The last thing you want to do after a bad accident is drive but, as any good therapist will tell you, avoiding the problem only makes it worse. Our friend Yannick Lejacq from Kotaku resisted driving following a bad accident so we did what friends do: We made him get back behind the wheel.
Earlier this year we all read this great piece from Yannick detailing how he’d had a negative reaction to playing the driving sections of Grand Theft Auto V and how little he’d driven since an accident nearly killed his family.
I’m afraid of cars. The real ones, I mean. And not in some vague, existential way that makes me fear for the future of planet earth’s ecosystem or wonder what it is about human nature that compels us to fetishize giant pieces of machinery that hurl us through space with a speed and imprecision that proves deadly far too often. The simple prospect of being inside a moving car—let alone being the one responsible for its movement—is what scares me.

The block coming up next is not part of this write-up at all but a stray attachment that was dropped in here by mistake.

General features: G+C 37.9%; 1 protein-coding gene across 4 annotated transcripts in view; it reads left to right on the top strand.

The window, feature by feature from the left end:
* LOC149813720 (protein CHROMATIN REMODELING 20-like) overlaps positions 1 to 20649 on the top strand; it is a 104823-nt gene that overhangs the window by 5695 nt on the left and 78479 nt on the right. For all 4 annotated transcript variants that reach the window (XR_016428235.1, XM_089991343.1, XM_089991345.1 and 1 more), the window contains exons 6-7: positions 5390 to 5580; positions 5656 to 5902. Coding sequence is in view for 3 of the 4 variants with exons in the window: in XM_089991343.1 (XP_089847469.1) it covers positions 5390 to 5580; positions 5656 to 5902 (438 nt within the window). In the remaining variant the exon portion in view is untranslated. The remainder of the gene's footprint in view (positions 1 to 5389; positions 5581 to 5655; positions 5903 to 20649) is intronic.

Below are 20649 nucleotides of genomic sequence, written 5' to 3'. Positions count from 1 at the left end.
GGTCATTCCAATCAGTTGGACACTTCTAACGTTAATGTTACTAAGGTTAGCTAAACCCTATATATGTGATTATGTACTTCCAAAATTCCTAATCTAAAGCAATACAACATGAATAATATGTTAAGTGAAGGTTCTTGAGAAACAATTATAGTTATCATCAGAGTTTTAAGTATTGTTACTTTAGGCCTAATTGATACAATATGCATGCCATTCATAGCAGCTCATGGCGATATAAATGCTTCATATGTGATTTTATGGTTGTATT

Driving on a highway is practically unfathomable. Like any quirk or paranoia, this can defy logic or reason. It’s an ugly little tingling sensation, a flurry in my chest or a shortness of breath that stirs every time some vehicle I’m sitting in the passenger seat of merges onto a major highway. I’ve never driven on a highway. Nor do I ever really want to, because of a car accident I got in the summer after my junior year of high school that almost killed me and my immediate family.
Obviously, we don’t like the idea of anyone being afraid of cars so we took Yannick out to the Survive The Drive teen driving program out at Lime Rock. The idea behind Survive The Drive is to give a more advanced kind of driving education than you normally get in High School and a chance to really push the limits of the car.
But to make it a little more fun we borrowed a Smurf Blue Volvo S60 Polestar from Volvo so Yannick could experience the drive in a way that was both safe and fun as hell. At one point he giddily remarked “I’m a gearhead now” while changing a tire.
It’s a start!
Contact the author at firstname.lastname@example.org.